- 三 sān is an ideogram, it means three.
- 个 ge is a measure word, which often follows numbers. This character is really useful. If you see it, you know that something is being counted.
- 中 zhōng means middle. As you can see, it is a rectangle with a line down the middle, so it is super easy to remember!
- 国 guó means country. It is a compound character made up of 囗 wéi, a radical indicating enclosure and 玉 yù, a component which represents the Emperor. Therefore, this character represents country or nation, defined by an enclosed area which is ruled or governed. Pretty cool right? For historical reasons, China is known as 中国 Zhōngguó, the middle kingdom. Most country names contain the character 国 guó e.g. 英国 Yīngguó (United Kingdom), 法国Făguó (France), 美国 Mĕiguó (United States of America).
- 人 rén means people. Thus, 中国人Zhōngguórén means Chinese person.
In English, you can’t say “I am a middle country person”. You must use a completely new word, “Chinese”, to express the concept. Chinese is great for minimising the new words you have to learn!
So much for characters. Let’s now consider one of the other main concerns people have about learning Chinese. You may have heard that Chinese is a tonal language, and this can put a lot of people off. This just means that two words may have the same pronunciation, but they are said at a different pitch. These pitch patterns can take a while getting used to, but natives are often very patient and will mostly understand you even if you don’t get your tones quite right. Thankfully, Mandarin has only 4 tones, compared to several other Asian languages with many more – like Cantonese or Thai. Even compared to several European languages, Chinese actually has a lot less sound variation. Here are two lovely things about Chinese pronunciation:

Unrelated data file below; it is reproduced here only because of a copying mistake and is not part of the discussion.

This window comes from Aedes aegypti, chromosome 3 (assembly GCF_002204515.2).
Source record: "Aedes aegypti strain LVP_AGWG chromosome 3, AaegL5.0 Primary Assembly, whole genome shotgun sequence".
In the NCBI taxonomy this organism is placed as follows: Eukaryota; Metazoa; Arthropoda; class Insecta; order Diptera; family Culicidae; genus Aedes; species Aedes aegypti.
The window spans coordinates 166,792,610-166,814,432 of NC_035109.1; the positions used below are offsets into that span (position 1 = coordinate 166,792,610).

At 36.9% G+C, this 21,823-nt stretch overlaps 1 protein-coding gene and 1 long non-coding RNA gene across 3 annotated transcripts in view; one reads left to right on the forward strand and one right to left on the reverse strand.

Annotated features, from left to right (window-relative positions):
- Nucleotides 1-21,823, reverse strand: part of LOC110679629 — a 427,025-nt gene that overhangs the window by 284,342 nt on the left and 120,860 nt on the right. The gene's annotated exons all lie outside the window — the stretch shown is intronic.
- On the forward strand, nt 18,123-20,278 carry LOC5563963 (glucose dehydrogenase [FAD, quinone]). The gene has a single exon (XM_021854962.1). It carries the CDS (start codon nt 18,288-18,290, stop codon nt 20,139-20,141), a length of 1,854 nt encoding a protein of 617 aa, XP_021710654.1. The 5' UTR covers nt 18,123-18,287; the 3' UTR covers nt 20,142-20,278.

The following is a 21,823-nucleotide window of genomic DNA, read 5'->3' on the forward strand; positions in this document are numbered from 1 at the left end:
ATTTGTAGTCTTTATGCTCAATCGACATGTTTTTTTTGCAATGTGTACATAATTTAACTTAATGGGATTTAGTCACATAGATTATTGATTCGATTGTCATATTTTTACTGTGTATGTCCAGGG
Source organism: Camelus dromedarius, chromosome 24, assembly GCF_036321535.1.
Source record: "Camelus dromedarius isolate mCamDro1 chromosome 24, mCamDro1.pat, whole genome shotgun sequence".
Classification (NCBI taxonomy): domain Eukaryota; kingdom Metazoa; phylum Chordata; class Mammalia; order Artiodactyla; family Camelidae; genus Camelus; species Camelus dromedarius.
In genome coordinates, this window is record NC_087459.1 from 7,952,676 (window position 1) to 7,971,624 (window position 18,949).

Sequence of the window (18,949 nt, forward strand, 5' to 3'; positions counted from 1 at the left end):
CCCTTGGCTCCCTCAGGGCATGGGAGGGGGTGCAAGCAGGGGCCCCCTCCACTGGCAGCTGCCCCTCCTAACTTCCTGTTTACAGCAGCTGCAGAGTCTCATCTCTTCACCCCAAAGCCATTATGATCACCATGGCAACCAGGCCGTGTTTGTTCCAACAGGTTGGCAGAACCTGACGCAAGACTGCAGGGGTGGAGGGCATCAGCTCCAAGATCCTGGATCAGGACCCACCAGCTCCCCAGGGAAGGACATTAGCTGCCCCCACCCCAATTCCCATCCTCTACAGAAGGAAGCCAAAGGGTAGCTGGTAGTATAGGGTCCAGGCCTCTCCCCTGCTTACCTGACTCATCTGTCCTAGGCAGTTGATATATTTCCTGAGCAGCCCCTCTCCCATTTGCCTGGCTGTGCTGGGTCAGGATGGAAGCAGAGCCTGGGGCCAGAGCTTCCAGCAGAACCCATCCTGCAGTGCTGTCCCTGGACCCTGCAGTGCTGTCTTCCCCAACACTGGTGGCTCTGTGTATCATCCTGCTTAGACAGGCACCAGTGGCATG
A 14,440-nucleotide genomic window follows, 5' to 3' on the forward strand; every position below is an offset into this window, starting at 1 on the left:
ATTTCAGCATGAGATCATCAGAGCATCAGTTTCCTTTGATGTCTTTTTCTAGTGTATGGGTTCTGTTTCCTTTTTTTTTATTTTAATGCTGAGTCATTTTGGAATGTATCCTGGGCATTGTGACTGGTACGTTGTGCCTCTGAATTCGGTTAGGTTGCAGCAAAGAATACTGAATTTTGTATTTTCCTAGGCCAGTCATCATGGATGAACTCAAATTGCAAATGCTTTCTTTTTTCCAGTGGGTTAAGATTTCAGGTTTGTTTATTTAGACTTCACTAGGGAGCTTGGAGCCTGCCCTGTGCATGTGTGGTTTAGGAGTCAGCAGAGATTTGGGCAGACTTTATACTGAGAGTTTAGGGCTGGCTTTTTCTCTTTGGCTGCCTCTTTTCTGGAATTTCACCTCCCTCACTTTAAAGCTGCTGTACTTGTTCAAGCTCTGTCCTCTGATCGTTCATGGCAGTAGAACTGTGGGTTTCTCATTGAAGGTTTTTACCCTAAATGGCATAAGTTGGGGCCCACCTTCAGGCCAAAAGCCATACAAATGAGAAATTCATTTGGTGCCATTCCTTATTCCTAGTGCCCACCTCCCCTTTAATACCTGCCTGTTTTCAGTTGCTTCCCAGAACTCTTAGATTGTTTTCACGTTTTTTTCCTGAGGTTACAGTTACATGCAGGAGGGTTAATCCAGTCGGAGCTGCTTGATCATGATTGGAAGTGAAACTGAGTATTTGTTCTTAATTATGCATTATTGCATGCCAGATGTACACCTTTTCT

You don’t have to stress about stress! Compare these three sentences:
- English: English isn’t easy.
- Spanish: Inglés no es fácil.
- Chinese: 英 文 不 容 易 (Yīng wén bù róng yì)
We’ve put the stressed syllables in bold. Did you notice that the Spanish sentence had two accented words? If you’ve studied Spanish you’ll know that if a word doesn’t follow Spanish stress patterns, it needs an accent. Each Chinese syllable is given equal stress, so stress patterns are one less thing to memorise! In fact, most Chinese words have only one syllable anyway – no need to worry about getting tongue tied pronouncing long words! Each syllable is made up of initials and finals (word beginnings and word endings), and once you learn these sounds, you will be able to pronounce any initial and final combination.
Throughout this article we’ve been using Chinese characters combined with words written in the “English” alphabet or, to give it its proper name, the Latin alphabet. This method of writing Chinese in the Latin alphabet is called pinyin. Pinyin can help beginners with pronunciation before they have mastered the characters. Pinyin also uses four different “accents” which represent the tones of the language, so this helps you know how to pronounce each word. And the great news is that once you’ve learned all the sounds of pinyin, there are no pronunciation exceptions! For example, the words liáng, biáng, jiáng all have the same finals, therefore they will always be pronounced the same. Compare this to English words like rough, though, and through. Despite appearing to have the same endings, you must learn a different pronunciation for each one!